put a sock in it

If  you say, “Put a sock in it,” you’re telling someone to be quiet.

This phrase originated in the early 1900s and is generally used when someone is annoying others by being noisy. Imagine the pleasure of stuffing a sock in that person’s mouth. 

One of the earliest examples of it to appear in print is a definition of the term in the weekly literary review The Athenaeum 1919: “The expression ‘Put a sock in it,’ meaning ‘Leave off talking, singing or shouting’.” The fact that the publication chose to define the term suggests it had been recently coined.

There is a theory that the phrase arose because people were annoyed by the loud sounds produced by early gramophones, which did not have volume controls. The idea was that the person operating the machine should put a rolled-up sock inside the horn blaring out the sound.

However, it is more likely that the origin of the phrase is unknown, and that the gramophone story was created to explain where it came from.

Two early appearances in print contribute to that idea. The Australian newspaper The Port Macquarie News, on June 14, 1919, printed an article about wartime services slang. “It had begun to rain, and some chaps called out: ‘Send it down David!’ But others shouted: ‘Put a sock in it!’ And, after a lot of grousing, we started off.”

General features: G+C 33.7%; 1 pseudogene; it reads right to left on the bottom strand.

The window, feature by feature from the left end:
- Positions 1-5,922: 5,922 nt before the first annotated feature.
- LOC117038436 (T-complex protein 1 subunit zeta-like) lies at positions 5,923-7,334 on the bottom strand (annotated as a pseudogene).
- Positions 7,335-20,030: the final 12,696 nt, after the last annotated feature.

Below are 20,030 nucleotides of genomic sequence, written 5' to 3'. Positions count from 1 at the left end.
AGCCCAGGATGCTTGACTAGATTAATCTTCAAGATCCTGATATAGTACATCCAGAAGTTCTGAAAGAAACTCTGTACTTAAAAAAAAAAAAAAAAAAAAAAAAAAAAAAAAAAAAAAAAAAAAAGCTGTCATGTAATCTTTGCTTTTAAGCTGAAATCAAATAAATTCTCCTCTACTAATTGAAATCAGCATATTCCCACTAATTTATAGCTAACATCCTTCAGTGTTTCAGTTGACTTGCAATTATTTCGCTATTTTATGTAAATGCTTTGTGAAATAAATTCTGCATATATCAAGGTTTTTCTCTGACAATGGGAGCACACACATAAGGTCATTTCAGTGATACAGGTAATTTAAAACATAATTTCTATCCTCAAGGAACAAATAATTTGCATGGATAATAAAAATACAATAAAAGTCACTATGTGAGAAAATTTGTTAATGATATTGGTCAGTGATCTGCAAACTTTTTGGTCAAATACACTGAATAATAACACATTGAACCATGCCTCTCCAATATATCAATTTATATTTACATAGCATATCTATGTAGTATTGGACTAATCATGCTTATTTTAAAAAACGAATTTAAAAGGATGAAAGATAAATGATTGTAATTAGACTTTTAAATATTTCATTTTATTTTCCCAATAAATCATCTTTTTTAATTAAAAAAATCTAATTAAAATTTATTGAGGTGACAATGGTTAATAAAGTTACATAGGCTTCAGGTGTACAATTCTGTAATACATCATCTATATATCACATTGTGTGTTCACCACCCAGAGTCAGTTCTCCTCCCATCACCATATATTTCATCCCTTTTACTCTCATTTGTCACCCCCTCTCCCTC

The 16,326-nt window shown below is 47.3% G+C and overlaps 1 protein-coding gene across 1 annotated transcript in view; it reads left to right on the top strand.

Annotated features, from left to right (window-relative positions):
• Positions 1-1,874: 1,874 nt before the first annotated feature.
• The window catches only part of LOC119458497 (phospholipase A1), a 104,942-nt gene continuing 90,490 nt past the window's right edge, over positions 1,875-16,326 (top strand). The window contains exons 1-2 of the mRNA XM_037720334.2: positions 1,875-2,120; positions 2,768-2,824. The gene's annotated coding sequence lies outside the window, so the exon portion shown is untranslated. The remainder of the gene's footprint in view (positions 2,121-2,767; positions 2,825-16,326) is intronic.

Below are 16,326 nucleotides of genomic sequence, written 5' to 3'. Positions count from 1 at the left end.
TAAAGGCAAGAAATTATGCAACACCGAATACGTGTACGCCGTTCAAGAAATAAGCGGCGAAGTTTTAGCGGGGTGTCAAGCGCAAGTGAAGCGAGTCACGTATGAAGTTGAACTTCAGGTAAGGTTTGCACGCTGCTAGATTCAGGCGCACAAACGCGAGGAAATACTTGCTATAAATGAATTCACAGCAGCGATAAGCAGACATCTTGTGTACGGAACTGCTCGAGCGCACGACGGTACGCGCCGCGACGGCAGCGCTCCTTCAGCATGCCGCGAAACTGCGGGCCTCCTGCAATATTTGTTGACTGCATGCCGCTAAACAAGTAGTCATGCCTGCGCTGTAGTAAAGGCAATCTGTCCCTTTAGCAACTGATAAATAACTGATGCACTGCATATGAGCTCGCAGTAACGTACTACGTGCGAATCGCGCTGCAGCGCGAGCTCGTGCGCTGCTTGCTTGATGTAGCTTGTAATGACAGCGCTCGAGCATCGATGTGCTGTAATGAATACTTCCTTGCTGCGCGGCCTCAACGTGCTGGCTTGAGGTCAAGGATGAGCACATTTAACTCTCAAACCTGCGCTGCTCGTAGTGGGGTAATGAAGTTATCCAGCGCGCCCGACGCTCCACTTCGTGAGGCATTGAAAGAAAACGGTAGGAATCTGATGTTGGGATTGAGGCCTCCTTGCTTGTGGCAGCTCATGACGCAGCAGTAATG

The second is from The Middle Parts of Fortune, by Frederic Manning in 1929. The novel is set in the trenches of the Western Front in France in 1916. Frederic Manning, an Australian, was there during his service with the King’s Shropshire Light Infantry.  

“I’m not miserable, corporal,” said little Martlow. “We’re not dead yet. On’y I’m not fightin’ for any fuckin’ Beljums, see. One o’ them buggers wanted to charge me five frong for a loaf o’ bread.”

“Well, put a sock in it. We’ve ‘ad enough bloody talk now.”

These two quotations seem to suggest that the phrase originated among servicemen in World War I. That would explain how the expression caught on with civilians simultaneously in Britain and Australia in 1919. It was carried to both by homecoming soldiers.

Those would be clean socks, I hope.

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